|1 tsp||Til/Sesame seeds|
|7 – 10||Curry leaves (washed and dried)|
|2 tbsps||Dhaniya/Cilantro (washed, dried and chopped)|
Soak sooji and dahi for 2 – 3 hours. I sometimes soak it overnight in the refrigerator, but 1 hour is the absolute minimum.
Mix oil, salt, besan, sugar, lemon juice, grated ginger and minced green chillies into the sooji batter and mix well.
Boil water in a broad vessel.
Grease a steel thali (or a cake pan) that will fit inside the vessel and set it on a stand in the vessel. This is our apparatus for steaming the dhokla.
At this point, you need to work rather swiftly. Put the eno powder in the batter and mix with hand. It will start bubbling and we want to capture this effervescence. Pour the batter into the thali and cover the vessel. I like to wrap the cover with cloth so that the steam will not fall back into the dhokla as water droplets. I also keep a weight on top of some kind to create a better steamer. That is optional though and if your cover is heavy enough, you may not even need it.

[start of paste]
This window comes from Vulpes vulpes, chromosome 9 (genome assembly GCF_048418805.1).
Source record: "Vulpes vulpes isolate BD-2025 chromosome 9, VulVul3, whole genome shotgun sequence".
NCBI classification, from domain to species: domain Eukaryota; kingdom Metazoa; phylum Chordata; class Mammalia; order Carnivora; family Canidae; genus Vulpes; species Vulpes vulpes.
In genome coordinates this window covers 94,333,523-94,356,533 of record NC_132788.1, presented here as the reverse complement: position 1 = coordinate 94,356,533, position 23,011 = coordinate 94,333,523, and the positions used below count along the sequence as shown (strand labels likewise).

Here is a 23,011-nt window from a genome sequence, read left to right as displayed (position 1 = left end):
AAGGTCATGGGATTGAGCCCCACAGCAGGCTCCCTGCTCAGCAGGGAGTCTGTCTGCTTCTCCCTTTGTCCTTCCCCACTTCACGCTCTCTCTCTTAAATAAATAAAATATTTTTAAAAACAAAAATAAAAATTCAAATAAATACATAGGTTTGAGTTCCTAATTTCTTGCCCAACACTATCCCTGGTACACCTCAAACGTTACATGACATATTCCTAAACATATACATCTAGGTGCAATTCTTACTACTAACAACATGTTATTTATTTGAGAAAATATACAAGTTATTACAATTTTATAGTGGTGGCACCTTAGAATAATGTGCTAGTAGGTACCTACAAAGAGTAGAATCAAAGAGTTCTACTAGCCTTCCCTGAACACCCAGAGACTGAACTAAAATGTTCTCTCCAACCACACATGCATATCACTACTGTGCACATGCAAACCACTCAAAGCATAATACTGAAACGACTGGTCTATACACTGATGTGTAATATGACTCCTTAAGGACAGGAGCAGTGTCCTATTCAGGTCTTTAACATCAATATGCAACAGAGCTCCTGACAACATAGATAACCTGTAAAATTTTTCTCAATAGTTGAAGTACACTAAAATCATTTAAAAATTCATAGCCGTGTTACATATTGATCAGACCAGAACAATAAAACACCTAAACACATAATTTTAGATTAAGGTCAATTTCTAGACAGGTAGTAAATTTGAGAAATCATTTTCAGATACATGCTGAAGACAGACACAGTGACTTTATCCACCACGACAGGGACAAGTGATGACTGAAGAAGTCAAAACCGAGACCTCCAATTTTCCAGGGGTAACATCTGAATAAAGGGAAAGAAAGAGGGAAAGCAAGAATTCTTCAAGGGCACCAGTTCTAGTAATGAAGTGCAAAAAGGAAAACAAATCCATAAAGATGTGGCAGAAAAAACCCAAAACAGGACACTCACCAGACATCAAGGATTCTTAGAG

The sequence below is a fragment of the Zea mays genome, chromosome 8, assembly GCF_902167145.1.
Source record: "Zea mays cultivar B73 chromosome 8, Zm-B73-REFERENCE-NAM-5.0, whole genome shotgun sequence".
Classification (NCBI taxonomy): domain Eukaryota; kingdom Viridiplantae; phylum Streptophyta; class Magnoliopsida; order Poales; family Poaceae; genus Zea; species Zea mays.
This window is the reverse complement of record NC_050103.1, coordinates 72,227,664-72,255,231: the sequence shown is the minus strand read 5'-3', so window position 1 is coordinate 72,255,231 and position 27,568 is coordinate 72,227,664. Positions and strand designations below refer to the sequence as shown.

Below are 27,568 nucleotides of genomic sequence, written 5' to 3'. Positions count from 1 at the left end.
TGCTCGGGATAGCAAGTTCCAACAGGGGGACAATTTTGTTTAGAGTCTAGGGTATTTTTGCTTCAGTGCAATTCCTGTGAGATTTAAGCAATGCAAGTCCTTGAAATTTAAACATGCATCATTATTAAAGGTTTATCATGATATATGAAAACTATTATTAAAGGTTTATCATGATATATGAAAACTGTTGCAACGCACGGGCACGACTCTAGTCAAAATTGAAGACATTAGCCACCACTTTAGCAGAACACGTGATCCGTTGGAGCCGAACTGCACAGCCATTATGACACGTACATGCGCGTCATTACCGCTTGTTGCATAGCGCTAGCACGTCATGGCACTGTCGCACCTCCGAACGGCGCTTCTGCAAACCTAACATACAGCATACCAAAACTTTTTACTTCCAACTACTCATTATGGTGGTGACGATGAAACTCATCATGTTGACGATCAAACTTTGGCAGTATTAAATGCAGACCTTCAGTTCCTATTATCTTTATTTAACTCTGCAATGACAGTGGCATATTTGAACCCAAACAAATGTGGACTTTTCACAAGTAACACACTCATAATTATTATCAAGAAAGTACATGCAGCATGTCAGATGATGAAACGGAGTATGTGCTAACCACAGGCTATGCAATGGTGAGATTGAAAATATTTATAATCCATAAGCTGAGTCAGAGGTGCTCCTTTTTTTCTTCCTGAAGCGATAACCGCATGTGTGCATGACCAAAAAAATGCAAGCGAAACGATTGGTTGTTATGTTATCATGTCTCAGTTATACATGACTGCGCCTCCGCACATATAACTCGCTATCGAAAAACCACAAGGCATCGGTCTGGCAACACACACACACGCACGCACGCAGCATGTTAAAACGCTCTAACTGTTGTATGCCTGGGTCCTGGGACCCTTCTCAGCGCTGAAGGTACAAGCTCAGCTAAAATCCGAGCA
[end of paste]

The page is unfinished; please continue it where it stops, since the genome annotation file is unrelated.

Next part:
Steam it on high for 15 minutes. Do not check in the middle as that will make the steam escape.
When the dhokla is about to be done, you can prepare your tempering. Heat some oil and put the rayi, jeera, til and curry leaves in it till they pop and start to smell fragrant.
Once the dhokla is done, spread the tempering on the thali and put some fresh chopped cilantro leaves on top.
Serve with green chutney made with dhaniya, ginger and green chillies.